Eight months ago, Hendry Thomas was the new kid on the Colorado Rapids block. Now, fully immersed in the 2013 season, the Honduran has been the anchor to keep his team's ever-changing injured roster from going adrift.
The Rapids acquired Thomas in August 2012 and the midfielder finished the season as a regular starter. The reasons for signing him were threefold, according Rapids coach Oscar Pareja.
“He is talented in the game. We need somebody that can get the ball back to us," Pareja told Goal.com. "Second, his professionalism; he is a good leader and good example for the squad. He sets standards on the field and off the field. The third one is the experience that he had with the national teams, playing in the World Cup, and playing in the highest level."
Thomas started his impressive resume when he began his professional career with Olimpia at the age of 16. He then moved to the English Premier League with Wigan Athletic, where he spent three seasons. Besides his prominent background, Pareja also values the quiet leadership the 28-year-old brings to the team.
“He is not the guy who talks the most,” said Pareja. “But the leadership he brings to the team is the way he trains, the way he gives everything on the field. The offensiveness on the field has set the tone many times for us in games. We need that leadership.”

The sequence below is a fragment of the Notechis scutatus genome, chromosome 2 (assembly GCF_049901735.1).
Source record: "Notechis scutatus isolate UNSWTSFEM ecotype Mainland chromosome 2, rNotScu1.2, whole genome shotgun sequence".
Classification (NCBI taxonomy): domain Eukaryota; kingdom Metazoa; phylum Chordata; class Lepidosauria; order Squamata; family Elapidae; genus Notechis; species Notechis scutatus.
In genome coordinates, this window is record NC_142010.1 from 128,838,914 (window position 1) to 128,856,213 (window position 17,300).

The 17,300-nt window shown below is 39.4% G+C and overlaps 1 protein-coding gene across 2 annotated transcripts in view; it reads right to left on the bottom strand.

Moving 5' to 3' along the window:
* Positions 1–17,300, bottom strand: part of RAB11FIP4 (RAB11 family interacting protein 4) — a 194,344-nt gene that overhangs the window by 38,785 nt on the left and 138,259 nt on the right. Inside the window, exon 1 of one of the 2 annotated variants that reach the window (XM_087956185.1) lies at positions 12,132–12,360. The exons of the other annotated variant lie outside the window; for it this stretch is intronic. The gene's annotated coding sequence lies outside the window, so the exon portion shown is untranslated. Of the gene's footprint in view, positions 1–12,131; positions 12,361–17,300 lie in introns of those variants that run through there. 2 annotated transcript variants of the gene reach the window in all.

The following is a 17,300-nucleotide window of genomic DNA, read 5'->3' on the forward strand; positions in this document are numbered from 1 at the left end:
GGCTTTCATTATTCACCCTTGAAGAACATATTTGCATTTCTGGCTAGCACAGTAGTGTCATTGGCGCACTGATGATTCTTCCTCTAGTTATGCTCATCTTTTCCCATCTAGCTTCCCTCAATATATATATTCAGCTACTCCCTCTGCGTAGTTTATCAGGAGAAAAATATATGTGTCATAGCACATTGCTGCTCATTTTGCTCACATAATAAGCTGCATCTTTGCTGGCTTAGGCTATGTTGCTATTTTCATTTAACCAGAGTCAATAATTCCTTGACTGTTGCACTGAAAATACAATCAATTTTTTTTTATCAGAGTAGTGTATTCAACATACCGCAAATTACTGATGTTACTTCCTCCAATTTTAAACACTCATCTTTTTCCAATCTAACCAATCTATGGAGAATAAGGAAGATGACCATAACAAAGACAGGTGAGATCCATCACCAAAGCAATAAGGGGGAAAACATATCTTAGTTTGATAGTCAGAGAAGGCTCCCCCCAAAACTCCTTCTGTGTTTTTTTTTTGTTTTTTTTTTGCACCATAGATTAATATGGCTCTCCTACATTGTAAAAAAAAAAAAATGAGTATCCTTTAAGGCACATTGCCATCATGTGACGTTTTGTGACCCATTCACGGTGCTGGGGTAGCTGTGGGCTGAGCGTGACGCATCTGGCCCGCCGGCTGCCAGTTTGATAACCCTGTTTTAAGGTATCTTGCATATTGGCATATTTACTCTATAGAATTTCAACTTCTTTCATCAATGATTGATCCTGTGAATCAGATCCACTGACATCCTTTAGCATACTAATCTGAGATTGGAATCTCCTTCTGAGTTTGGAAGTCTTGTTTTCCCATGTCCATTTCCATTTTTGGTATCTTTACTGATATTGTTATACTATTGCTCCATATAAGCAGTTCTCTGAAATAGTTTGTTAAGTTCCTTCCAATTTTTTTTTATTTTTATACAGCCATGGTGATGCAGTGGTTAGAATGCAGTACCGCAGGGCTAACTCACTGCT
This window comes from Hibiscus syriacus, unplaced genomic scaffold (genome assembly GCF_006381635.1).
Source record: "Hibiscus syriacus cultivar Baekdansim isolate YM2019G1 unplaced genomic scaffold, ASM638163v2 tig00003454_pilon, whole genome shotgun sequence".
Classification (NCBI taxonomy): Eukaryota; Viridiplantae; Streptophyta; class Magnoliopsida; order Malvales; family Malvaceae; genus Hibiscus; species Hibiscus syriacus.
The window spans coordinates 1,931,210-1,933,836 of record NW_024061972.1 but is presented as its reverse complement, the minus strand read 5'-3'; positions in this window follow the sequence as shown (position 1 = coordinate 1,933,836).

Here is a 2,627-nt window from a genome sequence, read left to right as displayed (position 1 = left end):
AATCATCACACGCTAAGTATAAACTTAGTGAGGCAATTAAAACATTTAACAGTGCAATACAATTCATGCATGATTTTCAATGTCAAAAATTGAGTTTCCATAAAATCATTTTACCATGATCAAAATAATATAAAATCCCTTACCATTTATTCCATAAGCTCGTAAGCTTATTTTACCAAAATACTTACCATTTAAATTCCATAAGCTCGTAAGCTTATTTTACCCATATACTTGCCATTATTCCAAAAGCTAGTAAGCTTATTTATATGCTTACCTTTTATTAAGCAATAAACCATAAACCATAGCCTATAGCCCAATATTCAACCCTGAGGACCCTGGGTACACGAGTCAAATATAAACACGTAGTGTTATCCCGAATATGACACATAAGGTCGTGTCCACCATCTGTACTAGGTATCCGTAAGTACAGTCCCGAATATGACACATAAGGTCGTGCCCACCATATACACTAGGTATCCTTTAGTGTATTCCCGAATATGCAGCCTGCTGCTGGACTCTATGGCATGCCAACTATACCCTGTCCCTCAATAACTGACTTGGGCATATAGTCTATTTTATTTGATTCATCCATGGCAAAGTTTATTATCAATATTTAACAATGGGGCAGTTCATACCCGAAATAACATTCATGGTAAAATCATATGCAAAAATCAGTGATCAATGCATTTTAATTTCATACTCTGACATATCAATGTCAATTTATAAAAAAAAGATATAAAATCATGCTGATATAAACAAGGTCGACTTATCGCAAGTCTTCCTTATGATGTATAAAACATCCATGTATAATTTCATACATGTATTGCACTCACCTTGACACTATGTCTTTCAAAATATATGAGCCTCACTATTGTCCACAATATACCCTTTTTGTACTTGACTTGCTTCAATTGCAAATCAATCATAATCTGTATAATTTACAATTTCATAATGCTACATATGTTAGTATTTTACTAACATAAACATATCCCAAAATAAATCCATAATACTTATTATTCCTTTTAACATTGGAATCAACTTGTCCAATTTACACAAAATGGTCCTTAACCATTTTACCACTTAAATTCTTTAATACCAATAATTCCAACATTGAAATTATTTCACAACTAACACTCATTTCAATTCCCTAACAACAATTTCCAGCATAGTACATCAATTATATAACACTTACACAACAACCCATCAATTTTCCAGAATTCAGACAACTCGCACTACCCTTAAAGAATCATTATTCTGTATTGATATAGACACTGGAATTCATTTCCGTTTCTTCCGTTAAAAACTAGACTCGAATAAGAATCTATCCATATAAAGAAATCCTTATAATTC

An offseason trade of Jeff Larentowicz and Pablo Mastroeni's cautious recovery from a head injury would have left the Colorado Rapids with a gaping hole in their midfield wall, but with the reliable talent of Thomas as a regular starter, the Rapids have been able to earn some valuable points in the midst of their injury crisis. Key players including Mastroeni, Diego Calderon, Kevin Harbottle, Matt Pickens, and Martin Rivero have all missed significant time this season.
“I think there are always difficult situations,” Thomas told Goal.com. “But what is important is that coach Pareja has a really competitive group, young players that are always waiting for their opportunity.”
Growing up with cousins who now play soccer professionally in Greece and Panama, the midfielder appreciates the competition.
“Everybody has had a chance to play,” he continued. “And that’s important. Some of the teammates are coming back [from injury] and I think it is going to be even stronger.”
As he watches his teammates work to overcome injuries, Thomas has a personal goal he is trying to achieve: He would like to speak fluent English.
"I am going to learn English," he said. I am looking for a school where I can perfect it. I understand it, but it’s hard to speak.”
If his attitude in the English classroom is as aggressive as it is on the pitch, Thomas may be fluent in no time.
Tim Gardner contributed additional reporting to this article and David Lindholm provided translation